Image_1_Response Mode Choice in a Multimodally Duetting Paleotropical Pseudophylline Bushcricket.TIFF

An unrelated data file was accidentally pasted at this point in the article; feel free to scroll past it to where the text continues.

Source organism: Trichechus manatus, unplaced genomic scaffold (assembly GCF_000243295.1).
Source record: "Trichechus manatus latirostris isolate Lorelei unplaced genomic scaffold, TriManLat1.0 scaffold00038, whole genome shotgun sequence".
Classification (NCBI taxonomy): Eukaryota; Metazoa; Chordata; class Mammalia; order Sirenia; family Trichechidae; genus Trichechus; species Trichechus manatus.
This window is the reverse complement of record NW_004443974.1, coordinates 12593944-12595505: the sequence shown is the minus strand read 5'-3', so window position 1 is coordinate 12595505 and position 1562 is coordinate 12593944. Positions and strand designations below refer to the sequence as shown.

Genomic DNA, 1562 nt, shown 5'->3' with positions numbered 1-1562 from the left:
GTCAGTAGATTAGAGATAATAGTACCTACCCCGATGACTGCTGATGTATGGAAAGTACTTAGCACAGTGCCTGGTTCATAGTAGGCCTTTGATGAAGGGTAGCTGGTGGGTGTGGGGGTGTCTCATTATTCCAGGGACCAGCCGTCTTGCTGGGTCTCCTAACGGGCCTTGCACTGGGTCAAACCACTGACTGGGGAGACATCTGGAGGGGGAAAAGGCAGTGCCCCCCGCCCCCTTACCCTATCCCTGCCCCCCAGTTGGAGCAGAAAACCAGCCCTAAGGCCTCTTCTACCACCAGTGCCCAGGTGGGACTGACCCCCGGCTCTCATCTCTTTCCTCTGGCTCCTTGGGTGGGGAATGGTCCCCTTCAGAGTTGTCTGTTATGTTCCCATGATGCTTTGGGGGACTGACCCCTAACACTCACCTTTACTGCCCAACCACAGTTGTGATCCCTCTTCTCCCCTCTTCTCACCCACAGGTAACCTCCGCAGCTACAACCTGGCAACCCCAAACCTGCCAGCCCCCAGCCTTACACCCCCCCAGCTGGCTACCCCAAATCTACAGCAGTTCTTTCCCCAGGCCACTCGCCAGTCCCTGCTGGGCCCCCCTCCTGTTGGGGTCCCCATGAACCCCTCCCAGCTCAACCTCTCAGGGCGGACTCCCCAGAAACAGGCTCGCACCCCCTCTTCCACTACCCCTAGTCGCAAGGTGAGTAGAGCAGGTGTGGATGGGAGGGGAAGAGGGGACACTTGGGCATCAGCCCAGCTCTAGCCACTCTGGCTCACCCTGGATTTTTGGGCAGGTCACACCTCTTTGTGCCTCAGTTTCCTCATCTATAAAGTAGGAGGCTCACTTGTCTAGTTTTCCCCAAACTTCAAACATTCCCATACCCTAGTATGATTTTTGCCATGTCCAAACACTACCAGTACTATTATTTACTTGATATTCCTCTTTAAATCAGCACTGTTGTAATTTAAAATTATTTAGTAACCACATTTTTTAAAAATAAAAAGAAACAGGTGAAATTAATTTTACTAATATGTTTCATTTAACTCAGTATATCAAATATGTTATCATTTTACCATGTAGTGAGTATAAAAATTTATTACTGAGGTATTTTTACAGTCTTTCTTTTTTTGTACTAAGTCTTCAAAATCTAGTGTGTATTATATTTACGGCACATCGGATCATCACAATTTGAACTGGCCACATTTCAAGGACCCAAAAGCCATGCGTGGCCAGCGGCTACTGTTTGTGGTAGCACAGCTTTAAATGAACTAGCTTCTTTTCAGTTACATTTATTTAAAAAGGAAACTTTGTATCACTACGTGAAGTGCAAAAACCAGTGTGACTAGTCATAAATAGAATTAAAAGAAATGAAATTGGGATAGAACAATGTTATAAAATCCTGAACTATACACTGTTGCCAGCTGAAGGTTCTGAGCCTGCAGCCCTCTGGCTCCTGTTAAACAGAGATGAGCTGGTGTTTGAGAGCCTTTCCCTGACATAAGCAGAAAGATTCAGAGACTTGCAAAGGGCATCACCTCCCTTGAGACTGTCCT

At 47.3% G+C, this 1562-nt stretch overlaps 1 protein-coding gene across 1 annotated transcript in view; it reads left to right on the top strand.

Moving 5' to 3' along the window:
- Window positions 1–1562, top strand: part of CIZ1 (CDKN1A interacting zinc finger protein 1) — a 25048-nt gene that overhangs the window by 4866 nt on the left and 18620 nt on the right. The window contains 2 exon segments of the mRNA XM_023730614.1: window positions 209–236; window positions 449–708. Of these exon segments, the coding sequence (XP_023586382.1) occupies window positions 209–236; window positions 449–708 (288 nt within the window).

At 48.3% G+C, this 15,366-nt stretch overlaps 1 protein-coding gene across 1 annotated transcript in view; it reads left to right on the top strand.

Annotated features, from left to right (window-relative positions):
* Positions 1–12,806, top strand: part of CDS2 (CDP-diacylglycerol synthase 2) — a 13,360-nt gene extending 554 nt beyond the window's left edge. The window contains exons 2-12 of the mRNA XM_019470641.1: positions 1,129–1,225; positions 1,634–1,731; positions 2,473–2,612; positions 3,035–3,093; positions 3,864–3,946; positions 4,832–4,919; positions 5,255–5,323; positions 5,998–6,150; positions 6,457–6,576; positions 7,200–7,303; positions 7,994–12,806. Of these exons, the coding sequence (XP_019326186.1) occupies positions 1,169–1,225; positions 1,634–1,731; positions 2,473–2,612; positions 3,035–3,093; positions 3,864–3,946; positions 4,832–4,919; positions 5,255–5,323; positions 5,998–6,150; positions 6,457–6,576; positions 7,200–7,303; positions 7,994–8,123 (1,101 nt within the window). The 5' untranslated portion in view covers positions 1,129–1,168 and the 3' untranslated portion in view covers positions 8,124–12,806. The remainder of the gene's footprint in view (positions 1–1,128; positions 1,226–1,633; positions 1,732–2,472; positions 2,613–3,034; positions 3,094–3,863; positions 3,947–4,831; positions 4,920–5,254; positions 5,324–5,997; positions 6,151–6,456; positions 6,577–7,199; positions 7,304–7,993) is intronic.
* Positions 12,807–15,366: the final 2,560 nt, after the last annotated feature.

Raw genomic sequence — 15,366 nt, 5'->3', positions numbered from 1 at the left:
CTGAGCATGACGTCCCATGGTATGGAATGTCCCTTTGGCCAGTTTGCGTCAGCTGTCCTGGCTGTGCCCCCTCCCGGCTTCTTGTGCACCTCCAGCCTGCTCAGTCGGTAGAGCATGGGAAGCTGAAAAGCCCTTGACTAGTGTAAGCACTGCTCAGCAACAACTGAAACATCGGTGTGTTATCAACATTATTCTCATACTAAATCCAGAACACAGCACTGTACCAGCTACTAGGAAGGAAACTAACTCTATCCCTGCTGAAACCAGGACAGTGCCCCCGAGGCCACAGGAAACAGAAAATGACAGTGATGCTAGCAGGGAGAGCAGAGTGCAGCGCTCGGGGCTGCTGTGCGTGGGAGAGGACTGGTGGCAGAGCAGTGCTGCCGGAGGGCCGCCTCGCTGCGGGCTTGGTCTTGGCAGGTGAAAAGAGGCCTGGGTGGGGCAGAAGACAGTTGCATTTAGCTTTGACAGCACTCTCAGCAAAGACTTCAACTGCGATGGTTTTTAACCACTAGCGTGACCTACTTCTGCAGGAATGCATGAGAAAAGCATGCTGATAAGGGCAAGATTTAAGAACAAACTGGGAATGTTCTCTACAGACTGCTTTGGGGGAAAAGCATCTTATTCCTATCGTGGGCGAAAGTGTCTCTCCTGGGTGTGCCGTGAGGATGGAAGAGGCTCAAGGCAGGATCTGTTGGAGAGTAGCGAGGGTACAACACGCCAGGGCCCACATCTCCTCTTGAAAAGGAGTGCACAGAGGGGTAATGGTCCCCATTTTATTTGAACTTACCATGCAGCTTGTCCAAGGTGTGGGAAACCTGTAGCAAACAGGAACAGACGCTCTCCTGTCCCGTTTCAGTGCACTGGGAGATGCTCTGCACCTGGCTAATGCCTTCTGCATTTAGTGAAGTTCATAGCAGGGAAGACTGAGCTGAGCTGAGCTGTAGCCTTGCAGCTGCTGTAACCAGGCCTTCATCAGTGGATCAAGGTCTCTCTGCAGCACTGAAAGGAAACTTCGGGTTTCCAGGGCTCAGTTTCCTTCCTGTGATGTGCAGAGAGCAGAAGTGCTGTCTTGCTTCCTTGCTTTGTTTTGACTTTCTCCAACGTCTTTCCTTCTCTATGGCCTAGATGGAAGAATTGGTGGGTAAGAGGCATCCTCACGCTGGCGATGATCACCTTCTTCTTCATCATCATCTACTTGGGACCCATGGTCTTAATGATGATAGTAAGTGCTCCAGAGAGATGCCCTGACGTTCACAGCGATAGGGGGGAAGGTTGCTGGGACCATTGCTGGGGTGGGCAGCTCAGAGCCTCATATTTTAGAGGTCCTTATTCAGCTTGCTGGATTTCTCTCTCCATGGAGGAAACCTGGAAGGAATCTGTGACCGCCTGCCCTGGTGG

Females of the pseudophylline bushcricket species Onomarchus uninotatus respond to a conspecific acoustic call with bouts of tremulation, followed by phonotaxis in some cases. This tremulation sends out a vibratory signal that propagates along the branch of the jackfruit trees where these animals are almost always found, and the male is able to localize the signal and perform vibrotaxis toward the female. Males are unable to localize the signal if it emanates from a branch unconnected to their perch, and therefore, female tremulation might not be a productive response when the nearest male is on an adjacent, disconnected tree. We hypothesized that female behavioral response choice between tremulation and phonotaxis might vary with distance from the caller. A semi-naturalistic experiment indicates that if the male and female are 4 m apart on a connected perch, females tremulate, and never perform phonotaxis while males perform vibrotaxis. However, at a distance of 9 m, 4 out of 10 females begin phonotaxis after a period of tremulation. We then hypothesized that features of the male call that indicate caller distance, such as call sound pressure level (SPL), might be responsible for this distance-dependent variation in the choice between phonotaxis and tremulation However, we found that at all SPLs, the female tremulates in response to male calls before attempting phonotaxis and that the probability of phonotaxis and tremulation both increased with calling song SPL. We conclude that our first hypothesis is upheld and that females do behave differently with respect to distance from the male, but that the cue affecting the distance-dependent increase in the probability of initiation of phonotaxis in female response choice is not the SPL of the male's advertisement call.